The weight of soul singer Isaac Hayes’ legacy in Memphis could be measured in a single remark at his memorial service today (Aug. 18).
“What would you say if you were flying into Memphis and they said you are about to land at Isaac Hayes International Airport,” U.S. Rep. Steve Cohen asked, drawing a huge burst of applause during a four-hour service of music, speakers and video clips.
Cohen, who represented Hayes’ area of Memphis, said the city should celebrate Hayes, an architect of the Memphis sound, as it celebrates Elvis Presley. “He is a world person who the world will miss,” Cohen said.
The deep-voiced soul singer died Aug. 10 after he was found unconscious at his Memphis residence. No autopsy was performed, but paperwork filed by Hayes’ family doctor, David Kraus, lists the cause of death as a stroke.
About 3,000 fans and friends attended the service. They remembered Hayes for his music and his movies and for his humanitarian work that included building a school in Ghana.
“He was a lovely man, always involved with causes,” the Rev. Jesse Jackson said before the service. “Literacy, civil rights. He was always there, and that’s why we’re all here for him.”
Jackson was among the speakers that included Al Sharpton and actresses and fellow scientologists Anne Archer and Kelly Preston.
Richard Roundtree, who starred in the 1971 movie “Shaft,” whose theme song was penned and performed by Hayes, was there, as was David Porter, Hayes’ co-writer from his Stax Records days.
Denzel Washington, Tom Cruise and Wesley Snipes attended a private service Sunday.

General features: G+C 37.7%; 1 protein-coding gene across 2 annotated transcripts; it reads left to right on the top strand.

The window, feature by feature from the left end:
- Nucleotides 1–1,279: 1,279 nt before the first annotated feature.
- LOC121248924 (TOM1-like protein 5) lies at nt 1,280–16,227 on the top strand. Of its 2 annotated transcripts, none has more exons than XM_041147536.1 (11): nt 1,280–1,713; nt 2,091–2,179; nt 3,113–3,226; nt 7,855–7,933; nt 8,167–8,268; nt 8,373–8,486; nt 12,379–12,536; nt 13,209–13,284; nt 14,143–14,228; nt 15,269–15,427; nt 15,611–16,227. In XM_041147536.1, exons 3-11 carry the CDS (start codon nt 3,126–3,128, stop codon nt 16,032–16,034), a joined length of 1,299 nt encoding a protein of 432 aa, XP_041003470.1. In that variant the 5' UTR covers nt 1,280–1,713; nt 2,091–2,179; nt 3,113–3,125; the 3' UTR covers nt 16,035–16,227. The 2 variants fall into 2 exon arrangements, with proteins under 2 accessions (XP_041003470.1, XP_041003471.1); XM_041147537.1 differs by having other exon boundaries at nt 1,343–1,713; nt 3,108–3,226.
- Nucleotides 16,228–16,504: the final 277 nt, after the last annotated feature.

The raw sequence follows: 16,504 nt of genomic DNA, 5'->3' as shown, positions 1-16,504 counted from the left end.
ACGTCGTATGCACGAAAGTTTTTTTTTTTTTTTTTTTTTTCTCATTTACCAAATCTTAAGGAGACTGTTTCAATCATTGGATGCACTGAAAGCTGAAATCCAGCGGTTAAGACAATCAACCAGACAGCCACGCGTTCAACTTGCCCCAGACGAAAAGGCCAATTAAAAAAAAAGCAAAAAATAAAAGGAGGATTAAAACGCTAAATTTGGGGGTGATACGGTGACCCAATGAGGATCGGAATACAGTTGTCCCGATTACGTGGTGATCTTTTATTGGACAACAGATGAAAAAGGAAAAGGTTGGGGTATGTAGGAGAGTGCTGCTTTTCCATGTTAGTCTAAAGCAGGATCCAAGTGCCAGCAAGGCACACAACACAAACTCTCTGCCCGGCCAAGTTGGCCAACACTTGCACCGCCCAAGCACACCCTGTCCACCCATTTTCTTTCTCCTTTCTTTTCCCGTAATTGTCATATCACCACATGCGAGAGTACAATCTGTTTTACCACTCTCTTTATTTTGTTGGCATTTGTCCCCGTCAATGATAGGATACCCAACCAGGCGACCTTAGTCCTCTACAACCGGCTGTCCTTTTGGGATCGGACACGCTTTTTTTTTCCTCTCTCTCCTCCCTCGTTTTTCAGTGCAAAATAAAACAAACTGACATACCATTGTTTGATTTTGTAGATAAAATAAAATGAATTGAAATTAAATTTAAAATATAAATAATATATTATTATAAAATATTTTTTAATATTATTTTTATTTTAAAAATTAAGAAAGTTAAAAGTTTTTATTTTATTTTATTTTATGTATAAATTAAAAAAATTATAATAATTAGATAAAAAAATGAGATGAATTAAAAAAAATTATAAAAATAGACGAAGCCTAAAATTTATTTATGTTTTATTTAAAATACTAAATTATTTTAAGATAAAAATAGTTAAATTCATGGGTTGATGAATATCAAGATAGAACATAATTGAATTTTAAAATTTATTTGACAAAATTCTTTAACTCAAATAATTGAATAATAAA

The Monday service began with a drum march through the sanctuary and a video clip of Hayes and Jackson on stage together at a concert in the Watts area of Los Angeles in 1972. Jackson pulled off Hayes’ cap to reveal his signature shaved head, then Hayes slipped off his robe to show his red spandex pants and chain vest.
“Thank God for Isaac living 65 years and making a difference in our lives,” Jackson said.
Sharpton said Hayes never forgot his Southern roots. He recalled a time when “Hollywood didn’t send its stars to us, we sent our stars to them.”
“Isaac came from our culture. He emanated our culture. That’s why he never lost his authenticity, never lost his conviction,” Sharpton said. “There is a difference between authentic and fabricated.”
As for his music, Hayes hooked up with Stax in the early ’60s and with Porter crafted songs that became cultural touchstones, including Sam & Dave’s “Soul Man” and “Hold On! I’m Comin’.” Their sound was a gritty Southern counterpart to Motown hits coming from Detroit.
Later, his “Theme From Shaft” won both Academy and Grammy awards, and he was elected to the Rock and Roll Hall of Fame. He appeared in a number of films, including “Escape from New York” and provided the voice for Chef in the TV comedy series “South Park.”
“There would be no Isaac Hayes without Stax and no Stax without Isaac Hayes,” Jackson remarked.
Sharpton contrasted today’s rap music with Hayes’ smooth soul, saying Hayes lifted up women while rap denigrates and “beats them down.”
But Doug E. Fresh, a rapper and record producer, said outside the church that Hayes’ music directly influenced rap and hip-hop. “Hip-hop wouldn’t be what it is without Isaac Hayes,” Fresh said.
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